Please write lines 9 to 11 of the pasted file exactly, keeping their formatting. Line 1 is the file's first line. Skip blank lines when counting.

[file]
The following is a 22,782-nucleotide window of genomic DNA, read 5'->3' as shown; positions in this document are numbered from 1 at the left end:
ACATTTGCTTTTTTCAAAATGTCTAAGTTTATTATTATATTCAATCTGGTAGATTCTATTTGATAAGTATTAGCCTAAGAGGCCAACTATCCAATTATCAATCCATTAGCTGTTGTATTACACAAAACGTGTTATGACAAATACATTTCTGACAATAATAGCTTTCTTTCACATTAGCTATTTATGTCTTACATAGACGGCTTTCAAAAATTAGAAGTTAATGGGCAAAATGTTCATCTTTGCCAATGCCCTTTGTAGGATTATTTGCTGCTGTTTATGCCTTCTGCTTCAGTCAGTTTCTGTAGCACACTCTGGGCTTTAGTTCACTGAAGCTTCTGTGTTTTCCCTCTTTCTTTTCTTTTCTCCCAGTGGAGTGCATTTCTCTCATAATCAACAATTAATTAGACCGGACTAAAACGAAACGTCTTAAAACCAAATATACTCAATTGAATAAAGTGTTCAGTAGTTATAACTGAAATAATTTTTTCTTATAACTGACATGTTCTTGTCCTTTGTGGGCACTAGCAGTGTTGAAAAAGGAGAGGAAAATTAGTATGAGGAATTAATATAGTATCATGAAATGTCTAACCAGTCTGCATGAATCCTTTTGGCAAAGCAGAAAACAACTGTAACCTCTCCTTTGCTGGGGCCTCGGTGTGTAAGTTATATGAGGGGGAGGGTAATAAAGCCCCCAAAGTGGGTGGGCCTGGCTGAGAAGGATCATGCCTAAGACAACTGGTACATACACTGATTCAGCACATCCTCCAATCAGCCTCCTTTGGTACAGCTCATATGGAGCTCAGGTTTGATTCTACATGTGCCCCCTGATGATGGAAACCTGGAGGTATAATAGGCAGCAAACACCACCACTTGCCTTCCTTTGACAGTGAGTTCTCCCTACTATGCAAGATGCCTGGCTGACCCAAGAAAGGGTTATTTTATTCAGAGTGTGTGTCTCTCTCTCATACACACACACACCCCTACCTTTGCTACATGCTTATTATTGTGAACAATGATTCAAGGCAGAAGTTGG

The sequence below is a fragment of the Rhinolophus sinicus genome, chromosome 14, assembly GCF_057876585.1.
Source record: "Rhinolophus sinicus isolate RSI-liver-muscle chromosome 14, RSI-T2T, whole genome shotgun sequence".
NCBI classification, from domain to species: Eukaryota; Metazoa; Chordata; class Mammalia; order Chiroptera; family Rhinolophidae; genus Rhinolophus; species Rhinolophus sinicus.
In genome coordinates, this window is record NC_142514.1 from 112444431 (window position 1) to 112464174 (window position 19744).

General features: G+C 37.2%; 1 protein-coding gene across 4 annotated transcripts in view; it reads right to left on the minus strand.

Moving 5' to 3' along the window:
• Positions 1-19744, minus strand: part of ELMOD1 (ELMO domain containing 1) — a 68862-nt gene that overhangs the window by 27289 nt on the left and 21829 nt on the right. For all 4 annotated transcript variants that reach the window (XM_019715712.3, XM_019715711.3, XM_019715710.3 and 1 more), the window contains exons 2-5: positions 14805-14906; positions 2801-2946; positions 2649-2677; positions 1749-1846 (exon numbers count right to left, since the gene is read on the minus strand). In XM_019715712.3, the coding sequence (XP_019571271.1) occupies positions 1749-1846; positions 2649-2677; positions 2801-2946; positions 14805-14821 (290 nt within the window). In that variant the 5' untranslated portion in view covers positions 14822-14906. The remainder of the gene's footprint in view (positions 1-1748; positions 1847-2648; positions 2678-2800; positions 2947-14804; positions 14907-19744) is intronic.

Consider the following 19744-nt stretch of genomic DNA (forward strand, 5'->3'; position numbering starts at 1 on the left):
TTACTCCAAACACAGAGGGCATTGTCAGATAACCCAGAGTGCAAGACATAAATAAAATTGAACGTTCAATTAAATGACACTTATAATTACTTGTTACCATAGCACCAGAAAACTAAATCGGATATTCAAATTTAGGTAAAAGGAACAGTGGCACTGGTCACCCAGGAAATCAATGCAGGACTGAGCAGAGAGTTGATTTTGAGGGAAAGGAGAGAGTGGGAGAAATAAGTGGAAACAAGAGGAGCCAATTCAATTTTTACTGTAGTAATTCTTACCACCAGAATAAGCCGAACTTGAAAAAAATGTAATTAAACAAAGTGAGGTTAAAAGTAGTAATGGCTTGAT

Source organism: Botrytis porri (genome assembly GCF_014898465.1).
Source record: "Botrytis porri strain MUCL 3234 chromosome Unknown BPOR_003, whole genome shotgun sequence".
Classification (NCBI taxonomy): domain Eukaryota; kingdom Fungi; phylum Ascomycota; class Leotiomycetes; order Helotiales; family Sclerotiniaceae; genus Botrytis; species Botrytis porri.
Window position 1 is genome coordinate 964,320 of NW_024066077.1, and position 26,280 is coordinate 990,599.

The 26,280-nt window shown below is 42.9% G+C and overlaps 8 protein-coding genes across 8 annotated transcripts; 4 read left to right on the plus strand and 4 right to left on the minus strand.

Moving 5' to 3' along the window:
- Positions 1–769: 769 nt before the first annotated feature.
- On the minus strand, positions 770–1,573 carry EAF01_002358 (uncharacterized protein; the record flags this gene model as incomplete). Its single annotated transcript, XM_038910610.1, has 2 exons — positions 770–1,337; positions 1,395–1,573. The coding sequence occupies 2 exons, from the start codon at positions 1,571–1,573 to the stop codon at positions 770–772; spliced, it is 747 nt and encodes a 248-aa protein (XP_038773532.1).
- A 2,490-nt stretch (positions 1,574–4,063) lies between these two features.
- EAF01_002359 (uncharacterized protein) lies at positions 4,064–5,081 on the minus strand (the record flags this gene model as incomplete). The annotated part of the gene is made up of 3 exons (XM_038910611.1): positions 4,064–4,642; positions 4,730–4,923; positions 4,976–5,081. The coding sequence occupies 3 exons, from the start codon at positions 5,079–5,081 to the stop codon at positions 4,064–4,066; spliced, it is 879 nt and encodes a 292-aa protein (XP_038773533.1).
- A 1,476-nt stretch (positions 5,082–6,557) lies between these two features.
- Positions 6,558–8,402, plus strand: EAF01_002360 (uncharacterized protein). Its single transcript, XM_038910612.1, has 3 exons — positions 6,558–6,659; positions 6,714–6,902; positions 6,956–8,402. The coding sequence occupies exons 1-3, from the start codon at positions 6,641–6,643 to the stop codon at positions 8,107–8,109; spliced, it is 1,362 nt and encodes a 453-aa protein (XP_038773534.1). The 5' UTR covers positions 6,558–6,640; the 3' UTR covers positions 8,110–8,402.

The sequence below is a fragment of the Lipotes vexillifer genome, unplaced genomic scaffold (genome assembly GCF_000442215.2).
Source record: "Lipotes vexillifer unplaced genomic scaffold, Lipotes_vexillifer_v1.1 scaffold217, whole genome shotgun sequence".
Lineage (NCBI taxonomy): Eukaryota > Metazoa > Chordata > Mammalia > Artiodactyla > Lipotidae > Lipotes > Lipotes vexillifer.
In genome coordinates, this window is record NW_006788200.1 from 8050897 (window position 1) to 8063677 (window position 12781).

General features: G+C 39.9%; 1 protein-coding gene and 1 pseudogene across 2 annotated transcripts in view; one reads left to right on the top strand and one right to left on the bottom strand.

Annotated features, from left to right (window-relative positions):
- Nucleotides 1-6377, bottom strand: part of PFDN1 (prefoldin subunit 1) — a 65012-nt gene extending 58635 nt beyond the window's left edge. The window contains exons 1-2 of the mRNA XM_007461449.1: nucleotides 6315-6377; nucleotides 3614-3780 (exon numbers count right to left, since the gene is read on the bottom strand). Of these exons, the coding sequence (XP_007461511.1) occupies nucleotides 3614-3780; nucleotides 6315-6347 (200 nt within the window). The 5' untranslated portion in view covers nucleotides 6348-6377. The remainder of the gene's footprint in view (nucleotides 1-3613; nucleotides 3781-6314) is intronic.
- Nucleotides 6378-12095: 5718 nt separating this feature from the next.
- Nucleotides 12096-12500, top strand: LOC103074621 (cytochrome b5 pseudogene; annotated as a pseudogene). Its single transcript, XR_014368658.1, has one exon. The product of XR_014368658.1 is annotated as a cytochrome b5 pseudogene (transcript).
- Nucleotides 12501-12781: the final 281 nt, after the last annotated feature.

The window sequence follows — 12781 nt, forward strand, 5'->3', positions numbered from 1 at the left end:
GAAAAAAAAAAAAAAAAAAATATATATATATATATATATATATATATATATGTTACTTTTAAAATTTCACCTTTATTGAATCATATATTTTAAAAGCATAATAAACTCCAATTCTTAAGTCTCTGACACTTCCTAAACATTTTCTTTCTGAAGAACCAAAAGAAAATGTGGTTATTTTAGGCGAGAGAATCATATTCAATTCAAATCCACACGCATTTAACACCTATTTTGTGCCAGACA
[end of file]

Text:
• Positions 1-19744, minus strand: part of ELMOD1 (ELMO domain containing 1) — a 68862-nt gene that overhangs the window by 27289 nt on the left and 21829 nt on the right. For all 4 annotated transcript variants that reach the window (XM_019715712.3, XM_019715711.3, XM_019715710.3 and 1 more), the window contains exons 2-5: positions 14805-14906; positions 2801-2946; positions 2649-2677; positions 1749-1846 (exon numbers count right to left, since the gene is read on the minus strand). In XM_019715712.3, the coding sequence (XP_019571271.1) occupies positions 1749-1846; positions 2649-2677; positions 2801-2946; positions 14805-14821 (290 nt within the window). In that variant the 5' untranslated portion in view covers positions 14822-14906. The remainder of the gene's footprint in view (positions 1-1748; positions 1847-2648; positions 2678-2800; positions 2947-14804; positions 14907-19744) is intronic.

Consider the following 19744-nt stretch of genomic DNA (forward strand, 5'->3'; position numbering starts at 1 on the left):
TTACTCCAAACACAGAGGGCATTGTCAGATAACCCAGAGTGCAAGACATAAATAAAATTGAACGTTCAATTAAATGACACTTATAATTACTTGTTACCATAGCACCAGAAAACTAAATCGGATATTCAAATTTAGGTAAAAGGAACAGTGGCACTGGTCACCCAGGAAATCAATGCAGGACTGAGCAGAGAGTTGATTTTGAGGGAAAGGAGAGAGTGGGAGAAATAAGTGGAAACAAGAGGAGCCAATTCAATTTTTACTGTAGTAATTCTTACCACCAGAATAAGCCGAACTTGAAAAAAATGTAATTAAACAAAGTGAGGTTAAAAGTAGTAATGGCTTGAT